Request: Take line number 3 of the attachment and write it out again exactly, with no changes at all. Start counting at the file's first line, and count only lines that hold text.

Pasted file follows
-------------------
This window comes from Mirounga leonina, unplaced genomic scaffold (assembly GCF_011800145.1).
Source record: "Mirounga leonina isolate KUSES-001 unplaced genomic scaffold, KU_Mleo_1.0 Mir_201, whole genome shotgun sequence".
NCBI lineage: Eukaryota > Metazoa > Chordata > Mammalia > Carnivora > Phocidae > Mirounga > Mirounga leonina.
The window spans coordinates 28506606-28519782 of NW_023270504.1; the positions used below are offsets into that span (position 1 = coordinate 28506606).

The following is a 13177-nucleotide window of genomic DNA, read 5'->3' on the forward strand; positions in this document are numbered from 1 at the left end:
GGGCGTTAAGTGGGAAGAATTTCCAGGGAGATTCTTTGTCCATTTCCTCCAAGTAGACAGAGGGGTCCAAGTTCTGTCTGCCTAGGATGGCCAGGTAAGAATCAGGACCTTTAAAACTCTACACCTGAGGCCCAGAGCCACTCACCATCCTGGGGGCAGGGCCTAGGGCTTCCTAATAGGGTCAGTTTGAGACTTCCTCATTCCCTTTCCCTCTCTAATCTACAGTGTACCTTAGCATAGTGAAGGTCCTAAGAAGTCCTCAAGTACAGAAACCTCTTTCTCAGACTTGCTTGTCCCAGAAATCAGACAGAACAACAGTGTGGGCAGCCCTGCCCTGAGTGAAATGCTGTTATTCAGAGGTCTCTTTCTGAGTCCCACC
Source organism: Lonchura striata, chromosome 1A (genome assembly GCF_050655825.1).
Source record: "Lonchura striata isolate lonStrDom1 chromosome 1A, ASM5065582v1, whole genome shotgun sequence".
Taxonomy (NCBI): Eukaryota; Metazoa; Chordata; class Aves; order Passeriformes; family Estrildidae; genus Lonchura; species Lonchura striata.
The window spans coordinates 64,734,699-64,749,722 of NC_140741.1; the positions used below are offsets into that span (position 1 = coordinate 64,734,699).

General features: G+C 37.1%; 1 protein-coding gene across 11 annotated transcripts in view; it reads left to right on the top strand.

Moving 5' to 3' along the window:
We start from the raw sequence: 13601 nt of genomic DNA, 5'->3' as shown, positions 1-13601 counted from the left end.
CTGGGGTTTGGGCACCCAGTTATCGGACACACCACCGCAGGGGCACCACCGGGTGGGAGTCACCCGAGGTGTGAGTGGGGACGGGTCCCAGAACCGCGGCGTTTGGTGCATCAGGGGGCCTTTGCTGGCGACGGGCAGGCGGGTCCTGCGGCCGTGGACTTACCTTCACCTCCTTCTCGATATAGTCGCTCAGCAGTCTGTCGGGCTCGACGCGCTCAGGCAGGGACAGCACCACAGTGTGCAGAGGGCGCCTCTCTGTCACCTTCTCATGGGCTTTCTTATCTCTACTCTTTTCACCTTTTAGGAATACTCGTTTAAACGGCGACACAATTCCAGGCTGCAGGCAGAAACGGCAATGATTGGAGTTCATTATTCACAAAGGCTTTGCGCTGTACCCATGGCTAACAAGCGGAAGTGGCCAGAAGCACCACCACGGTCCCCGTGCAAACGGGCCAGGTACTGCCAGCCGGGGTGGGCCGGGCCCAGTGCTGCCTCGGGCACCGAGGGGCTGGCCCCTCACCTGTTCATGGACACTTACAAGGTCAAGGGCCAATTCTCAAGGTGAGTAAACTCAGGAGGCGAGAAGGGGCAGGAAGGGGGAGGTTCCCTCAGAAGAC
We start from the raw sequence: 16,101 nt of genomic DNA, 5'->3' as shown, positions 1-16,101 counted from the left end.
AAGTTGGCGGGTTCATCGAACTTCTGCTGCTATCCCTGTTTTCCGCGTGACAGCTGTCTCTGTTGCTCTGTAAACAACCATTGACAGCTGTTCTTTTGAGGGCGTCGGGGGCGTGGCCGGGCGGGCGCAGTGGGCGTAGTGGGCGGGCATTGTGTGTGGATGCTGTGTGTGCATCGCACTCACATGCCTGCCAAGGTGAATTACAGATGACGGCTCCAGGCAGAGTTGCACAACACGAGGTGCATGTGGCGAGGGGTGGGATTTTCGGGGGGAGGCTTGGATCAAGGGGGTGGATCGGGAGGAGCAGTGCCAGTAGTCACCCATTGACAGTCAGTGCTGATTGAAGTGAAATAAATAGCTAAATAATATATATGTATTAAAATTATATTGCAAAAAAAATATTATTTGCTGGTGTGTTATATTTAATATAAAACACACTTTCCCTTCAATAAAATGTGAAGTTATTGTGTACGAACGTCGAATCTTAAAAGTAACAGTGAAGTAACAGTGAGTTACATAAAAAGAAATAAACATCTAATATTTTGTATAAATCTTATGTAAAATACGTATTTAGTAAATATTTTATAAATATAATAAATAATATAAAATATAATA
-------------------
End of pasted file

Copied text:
NCBI lineage: Eukaryota > Metazoa > Chordata > Mammalia > Carnivora > Phocidae > Mirounga > Mirounga leonina.